Executives from the last of the failed finance companies have gone on trial, more than six years after the firms' collapse.
Four executives from Viaduct Capital and Mutual Finance were in the High Court in Auckland today charged with theft in a special relationship and making false statements, which left 550 investors $25 million out of pocket.
Since 2006, 51 finance companies have either gone into liquidation, receivership or frozen payments, losing billions of dollars of investors' money and sparking massive reforms of the industry.
The Financial Markets Authority has brought 10 criminal prosecutions involving 19 finance companies. Nine of the prosecutions resulted in convictions for all directors charged.
All up some 37 executives associated with finance companies were prosecuted and convicted and either served time in jail, received home detention, or community service for their wrongdoing.
A further 36 cases were either referred to another regulator, dropped because of insufficient evidence, were too costly to pursue or were settled out of court.
Sensible Sentencing Trust spokesperson Garth McVicar said many investors felt that was not enough.
"I don't think they've been brought to account at all, and then you'll normally see as they go through the justice system they'll be treated as leniently as they possibly can be," he said.
Some former executives only served a third of their sentence or were granted parole the first time it came up, he said.
Some cases took years to get to court due to their complex nature and the sheer number of them.
Financial advice website Interest.co.nz editor Gareth Vaughan estimated around 200,000 investors were still owed about $3b.
Some had missed out on justice entirely, he said.
"The typical investor in a lot of these finance companies were elderly," he said.
"If you're brutally honest about it and look at how it's taken a decade to take some of these cases to court, you have to wonder in some cases whether some of those elderly investors are even still alive.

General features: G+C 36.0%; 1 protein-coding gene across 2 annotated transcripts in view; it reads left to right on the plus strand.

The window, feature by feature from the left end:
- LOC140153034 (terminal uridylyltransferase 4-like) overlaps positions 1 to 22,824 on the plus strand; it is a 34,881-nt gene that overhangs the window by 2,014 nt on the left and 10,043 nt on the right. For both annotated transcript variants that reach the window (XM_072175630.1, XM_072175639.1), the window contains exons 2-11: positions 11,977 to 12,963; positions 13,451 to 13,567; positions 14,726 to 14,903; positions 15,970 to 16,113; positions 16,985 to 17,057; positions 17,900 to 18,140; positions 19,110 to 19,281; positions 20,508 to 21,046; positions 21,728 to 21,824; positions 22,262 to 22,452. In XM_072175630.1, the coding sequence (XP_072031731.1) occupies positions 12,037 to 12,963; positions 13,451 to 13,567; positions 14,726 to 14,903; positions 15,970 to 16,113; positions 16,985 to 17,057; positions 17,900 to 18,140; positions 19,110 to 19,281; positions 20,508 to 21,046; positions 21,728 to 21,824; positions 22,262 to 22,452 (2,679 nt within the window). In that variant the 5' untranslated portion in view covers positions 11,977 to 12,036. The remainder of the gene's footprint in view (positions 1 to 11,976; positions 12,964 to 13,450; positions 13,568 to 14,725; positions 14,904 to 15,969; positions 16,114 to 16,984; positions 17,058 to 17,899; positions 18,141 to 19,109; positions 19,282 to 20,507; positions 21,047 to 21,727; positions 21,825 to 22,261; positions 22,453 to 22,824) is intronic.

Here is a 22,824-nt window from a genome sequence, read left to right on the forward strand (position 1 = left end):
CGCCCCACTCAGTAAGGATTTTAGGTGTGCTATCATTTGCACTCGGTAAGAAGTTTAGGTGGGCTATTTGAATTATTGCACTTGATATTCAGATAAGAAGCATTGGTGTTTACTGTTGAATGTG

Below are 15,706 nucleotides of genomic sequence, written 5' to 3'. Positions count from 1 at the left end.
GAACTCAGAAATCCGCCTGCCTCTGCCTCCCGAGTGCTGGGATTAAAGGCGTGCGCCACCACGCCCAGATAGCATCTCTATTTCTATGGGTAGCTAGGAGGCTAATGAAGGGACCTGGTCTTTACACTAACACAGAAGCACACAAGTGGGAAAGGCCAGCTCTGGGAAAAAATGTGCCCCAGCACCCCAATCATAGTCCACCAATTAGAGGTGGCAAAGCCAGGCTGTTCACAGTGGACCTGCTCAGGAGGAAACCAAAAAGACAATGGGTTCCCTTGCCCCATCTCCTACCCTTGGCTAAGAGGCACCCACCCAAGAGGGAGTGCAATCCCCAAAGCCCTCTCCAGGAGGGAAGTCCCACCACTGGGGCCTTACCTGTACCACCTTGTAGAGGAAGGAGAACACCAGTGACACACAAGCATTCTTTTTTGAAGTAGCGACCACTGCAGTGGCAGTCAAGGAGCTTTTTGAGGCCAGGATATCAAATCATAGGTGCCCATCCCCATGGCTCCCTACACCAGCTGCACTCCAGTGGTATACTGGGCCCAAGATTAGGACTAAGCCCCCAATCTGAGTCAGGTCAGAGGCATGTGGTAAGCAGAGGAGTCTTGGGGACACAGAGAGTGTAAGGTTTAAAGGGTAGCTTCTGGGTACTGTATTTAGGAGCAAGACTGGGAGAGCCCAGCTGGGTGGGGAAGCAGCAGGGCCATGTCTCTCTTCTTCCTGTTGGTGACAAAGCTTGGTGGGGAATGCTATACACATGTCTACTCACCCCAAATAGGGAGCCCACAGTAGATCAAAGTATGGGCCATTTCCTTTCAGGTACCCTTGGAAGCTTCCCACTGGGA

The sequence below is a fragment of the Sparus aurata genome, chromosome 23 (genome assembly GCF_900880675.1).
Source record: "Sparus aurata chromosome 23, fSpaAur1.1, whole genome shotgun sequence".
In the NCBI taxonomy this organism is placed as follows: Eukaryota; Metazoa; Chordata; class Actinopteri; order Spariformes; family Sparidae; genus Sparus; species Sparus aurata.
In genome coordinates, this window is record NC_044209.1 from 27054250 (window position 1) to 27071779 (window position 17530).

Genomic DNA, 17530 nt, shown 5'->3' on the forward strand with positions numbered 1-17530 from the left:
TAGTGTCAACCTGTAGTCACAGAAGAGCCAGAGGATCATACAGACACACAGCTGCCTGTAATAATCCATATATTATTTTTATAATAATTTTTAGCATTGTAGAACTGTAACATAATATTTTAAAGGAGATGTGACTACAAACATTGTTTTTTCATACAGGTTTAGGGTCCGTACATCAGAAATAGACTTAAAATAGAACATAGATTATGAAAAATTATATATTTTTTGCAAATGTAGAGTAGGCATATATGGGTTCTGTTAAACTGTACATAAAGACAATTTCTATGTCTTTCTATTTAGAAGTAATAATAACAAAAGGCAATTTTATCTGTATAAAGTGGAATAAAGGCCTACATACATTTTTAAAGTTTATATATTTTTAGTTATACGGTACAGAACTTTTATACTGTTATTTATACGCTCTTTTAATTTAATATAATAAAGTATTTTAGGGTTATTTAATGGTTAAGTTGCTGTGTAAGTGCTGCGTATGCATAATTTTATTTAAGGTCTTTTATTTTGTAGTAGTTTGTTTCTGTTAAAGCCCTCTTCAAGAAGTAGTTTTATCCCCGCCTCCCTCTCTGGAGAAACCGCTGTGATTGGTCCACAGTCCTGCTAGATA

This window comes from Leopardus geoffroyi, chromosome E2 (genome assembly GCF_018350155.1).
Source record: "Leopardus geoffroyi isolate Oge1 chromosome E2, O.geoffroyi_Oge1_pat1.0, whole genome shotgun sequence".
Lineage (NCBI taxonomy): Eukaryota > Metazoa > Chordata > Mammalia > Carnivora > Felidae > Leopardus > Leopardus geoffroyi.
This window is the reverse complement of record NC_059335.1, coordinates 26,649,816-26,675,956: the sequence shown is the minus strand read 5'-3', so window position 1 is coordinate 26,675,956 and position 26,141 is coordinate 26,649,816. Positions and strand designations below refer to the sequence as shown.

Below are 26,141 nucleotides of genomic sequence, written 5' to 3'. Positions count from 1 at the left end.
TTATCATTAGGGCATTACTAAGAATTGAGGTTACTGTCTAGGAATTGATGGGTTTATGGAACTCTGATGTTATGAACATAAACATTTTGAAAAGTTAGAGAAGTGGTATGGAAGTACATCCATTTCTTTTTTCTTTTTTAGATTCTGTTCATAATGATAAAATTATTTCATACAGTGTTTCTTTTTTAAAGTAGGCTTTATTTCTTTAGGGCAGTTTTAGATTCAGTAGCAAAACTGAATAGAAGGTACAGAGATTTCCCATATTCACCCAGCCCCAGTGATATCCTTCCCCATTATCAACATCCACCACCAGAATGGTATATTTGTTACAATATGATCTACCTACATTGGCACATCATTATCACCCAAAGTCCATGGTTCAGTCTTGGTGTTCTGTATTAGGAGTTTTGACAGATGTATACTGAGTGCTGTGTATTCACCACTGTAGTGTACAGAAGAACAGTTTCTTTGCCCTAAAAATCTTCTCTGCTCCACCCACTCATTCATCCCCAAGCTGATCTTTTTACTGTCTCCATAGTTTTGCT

"It's a classic case of justice delayed can be justice denied."
The collapses led to an overhaul of the finance company industry, laws, and the creation of new regulator the Financial Markets Authority (FMA) in 2011.
FMA chief executive Rob Everett said many of the cases were very complex, often involving multiple defendants and unreliable data.
The sheer number of cases clogged up the courts, he said, but valuable lessons had been learned and investors were now better protected than ever.
The regulatory position before the global financial crisis that led to the collapse of so many finance companies, compared to now, was like "night and day", he said.
"The Reserve Bank licenses finance companies directly, you have the Financial Markets Conduct Act that the FMA operates under that focuses on disclosure, governance and we have a lot more powers at the FMA than our predecessor, the Securities Commission," he said.
A partner at law firm Chapman Tripp, Geof Shirtcliffe said the beefed-up regulations were more sensible and directors that broke the law were now more likely to face legal action.
"Directors in our experience aren't as terrified as they were of potential criminal liabilities.
"On the other hand there is a more realistic prospect of civil liability because of the change in the focus," he said.
Financial adviser and Good Returns.co.nz editor Philip Macalister said investors who lost money in finance company collapses needed to shoulder some of the responsibility.
"Investors were greedy. They were just chasing the highest returns they could get and they weren't doing a lot of due diligence.
"If you looked at some of those finance companies and you looked at the track record of some of the directors you wouldn't actually go near them," he said.
The final part of the Financial Markets Conduct Act introduced three years ago comes into effect in December.
It will require all investment funds, including Kiwisaver operators, to be fully licensed.